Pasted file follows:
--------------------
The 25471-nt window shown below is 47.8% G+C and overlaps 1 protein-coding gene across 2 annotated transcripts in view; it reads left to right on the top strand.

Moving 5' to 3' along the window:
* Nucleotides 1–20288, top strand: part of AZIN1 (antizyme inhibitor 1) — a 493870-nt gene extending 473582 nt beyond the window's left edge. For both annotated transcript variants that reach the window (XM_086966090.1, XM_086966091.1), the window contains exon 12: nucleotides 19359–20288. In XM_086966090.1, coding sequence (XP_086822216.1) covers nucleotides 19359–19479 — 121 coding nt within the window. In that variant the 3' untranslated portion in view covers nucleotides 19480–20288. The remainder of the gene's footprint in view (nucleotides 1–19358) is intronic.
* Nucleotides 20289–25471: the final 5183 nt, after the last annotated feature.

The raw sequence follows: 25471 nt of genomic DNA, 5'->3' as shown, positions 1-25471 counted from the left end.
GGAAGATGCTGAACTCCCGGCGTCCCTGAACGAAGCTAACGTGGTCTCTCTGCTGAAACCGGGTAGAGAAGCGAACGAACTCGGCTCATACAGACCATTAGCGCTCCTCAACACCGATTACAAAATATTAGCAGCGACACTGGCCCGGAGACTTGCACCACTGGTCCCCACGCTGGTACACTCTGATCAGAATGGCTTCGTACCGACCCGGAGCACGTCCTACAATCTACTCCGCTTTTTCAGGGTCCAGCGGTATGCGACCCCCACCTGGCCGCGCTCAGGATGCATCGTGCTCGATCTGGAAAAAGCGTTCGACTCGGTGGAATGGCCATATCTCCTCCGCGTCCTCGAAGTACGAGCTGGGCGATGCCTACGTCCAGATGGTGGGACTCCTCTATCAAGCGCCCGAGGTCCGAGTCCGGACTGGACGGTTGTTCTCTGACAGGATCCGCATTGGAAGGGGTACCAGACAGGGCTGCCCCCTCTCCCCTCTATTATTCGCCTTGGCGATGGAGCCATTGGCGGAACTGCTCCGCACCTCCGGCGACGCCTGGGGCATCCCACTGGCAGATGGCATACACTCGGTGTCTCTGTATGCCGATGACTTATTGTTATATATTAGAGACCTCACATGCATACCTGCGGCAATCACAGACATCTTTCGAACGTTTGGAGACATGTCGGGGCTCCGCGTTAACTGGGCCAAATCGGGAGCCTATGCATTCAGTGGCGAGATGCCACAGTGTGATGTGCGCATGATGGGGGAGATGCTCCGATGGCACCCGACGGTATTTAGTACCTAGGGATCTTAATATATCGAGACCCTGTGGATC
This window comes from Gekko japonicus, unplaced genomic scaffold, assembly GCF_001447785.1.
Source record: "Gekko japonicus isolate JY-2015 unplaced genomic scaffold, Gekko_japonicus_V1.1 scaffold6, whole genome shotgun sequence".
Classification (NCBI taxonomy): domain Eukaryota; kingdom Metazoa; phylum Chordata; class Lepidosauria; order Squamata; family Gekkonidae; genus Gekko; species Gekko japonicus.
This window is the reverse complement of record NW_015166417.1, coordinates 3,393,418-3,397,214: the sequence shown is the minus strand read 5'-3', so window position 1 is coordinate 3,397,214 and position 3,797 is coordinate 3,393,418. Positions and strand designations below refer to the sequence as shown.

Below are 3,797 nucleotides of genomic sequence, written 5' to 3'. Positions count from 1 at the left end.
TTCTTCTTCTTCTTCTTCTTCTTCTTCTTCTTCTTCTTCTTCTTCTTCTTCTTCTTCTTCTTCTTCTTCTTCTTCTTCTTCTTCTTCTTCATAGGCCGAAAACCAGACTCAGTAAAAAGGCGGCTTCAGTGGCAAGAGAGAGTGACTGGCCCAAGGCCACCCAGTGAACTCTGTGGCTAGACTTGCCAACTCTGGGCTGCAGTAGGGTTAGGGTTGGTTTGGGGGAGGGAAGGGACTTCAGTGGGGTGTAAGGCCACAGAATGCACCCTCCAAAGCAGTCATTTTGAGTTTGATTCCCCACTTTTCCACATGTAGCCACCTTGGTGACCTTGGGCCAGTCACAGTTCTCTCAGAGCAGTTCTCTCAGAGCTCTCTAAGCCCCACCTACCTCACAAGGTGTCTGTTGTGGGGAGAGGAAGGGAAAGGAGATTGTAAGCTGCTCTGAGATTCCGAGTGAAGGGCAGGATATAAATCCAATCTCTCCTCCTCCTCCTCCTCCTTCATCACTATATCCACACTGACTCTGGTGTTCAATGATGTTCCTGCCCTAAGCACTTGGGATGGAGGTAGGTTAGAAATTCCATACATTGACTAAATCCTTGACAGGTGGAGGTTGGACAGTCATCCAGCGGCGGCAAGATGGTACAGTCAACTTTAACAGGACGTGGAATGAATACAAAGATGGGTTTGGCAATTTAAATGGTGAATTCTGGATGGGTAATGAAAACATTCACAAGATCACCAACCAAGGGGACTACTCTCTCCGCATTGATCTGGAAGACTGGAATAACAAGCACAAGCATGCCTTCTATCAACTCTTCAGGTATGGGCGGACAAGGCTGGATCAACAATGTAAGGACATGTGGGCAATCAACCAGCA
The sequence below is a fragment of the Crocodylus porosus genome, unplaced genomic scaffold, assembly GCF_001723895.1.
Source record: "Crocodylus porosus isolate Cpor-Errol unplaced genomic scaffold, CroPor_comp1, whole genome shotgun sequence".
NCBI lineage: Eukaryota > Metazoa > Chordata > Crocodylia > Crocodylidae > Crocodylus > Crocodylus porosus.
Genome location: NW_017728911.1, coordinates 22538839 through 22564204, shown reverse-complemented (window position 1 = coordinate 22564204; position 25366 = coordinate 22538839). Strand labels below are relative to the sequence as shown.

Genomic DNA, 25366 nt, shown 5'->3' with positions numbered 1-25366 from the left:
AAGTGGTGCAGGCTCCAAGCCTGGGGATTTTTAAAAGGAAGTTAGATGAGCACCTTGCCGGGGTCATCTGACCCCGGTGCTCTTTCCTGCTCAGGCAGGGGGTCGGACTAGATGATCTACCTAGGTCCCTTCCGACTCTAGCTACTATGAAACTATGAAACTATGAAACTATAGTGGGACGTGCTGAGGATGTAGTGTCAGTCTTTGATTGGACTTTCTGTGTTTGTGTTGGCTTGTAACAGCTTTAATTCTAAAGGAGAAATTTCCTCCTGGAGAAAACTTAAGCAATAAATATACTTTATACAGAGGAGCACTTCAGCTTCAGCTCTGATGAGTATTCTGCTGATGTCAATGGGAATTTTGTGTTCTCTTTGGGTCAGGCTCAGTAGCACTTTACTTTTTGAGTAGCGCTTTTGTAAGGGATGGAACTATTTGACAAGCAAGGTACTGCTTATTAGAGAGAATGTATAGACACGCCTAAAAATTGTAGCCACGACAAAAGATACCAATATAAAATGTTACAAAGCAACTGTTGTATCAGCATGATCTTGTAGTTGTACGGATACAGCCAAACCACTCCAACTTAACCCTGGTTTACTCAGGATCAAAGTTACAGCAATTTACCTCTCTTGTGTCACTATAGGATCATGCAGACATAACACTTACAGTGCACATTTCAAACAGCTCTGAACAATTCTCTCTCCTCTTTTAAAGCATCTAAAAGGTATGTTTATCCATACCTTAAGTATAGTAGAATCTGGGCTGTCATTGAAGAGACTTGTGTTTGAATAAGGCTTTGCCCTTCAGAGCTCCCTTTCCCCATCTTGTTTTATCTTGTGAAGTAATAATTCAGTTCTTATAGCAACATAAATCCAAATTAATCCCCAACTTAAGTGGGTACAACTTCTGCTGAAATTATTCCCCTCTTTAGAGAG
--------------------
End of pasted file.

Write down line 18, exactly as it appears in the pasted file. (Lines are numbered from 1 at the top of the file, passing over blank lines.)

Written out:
AAGTGGTGCAGGCTCCAAGCCTGGGGATTTTTAAAAGGAAGTTAGATGAGCACCTTGCCGGGGTCATCTGACCCCGGTGCTCTTTCCTGCTCAGGCAGGGGGTCGGACTAGATGATCTACCTAGGTCCCTTCCGACTCTAGCTACTATGAAACTATGAAACTATGAAACTATAGTGGGACGTGCTGAGGATGTAGTGTCAGTCTTTGATTGGACTTTCTGTGTTTGTGTTGGCTTGTAACAGCTTTAATTCTAAAGGAGAAATTTCCTCCTGGAGAAAACTTAAGCAATAAATATACTTTATACAGAGGAGCACTTCAGCTTCAGCTCTGATGAGTATTCTGCTGATGTCAATGGGAATTTTGTGTTCTCTTTGGGTCAGGCTCAGTAGCACTTTACTTTTTGAGTAGCGCTTTTGTAAGGGATGGAACTATTTGACAAGCAAGGTACTGCTTATTAGAGAGAATGTATAGACACGCCTAAAAATTGTAGCCACGACAAAAGATACCAATATAAAATGTTACAAAGCAACTGTTGTATCAGCATGATCTTGTAGTTGTACGGATACAGCCAAACCACTCCAACTTAACCCTGGTTTACTCAGGATCAAAGTTACAGCAATTTACCTCTCTTGTGTCACTATAGGATCATGCAGACATAACACTTACAGTGCACATTTCAAACAGCTCTGAACAATTCTCTCTCCTCTTTTAAAGCATCTAAAAGGTATGTTTATCCATACCTTAAGTATAGTAGAATCTGGGCTGTCATTGAAGAGACTTGTGTTTGAATAAGGCTTTGCCCTTCAGAGCTCCCTTTCCCCATCTTGTTTTATCTTGTGAAGTAATAATTCAGTTCTTATAGCAACATAAATCCAAATTAATCCCCAACTTAAGTGGGTACAACTTCTGCTGAAATTATTCCCCTCTTTAGAGAG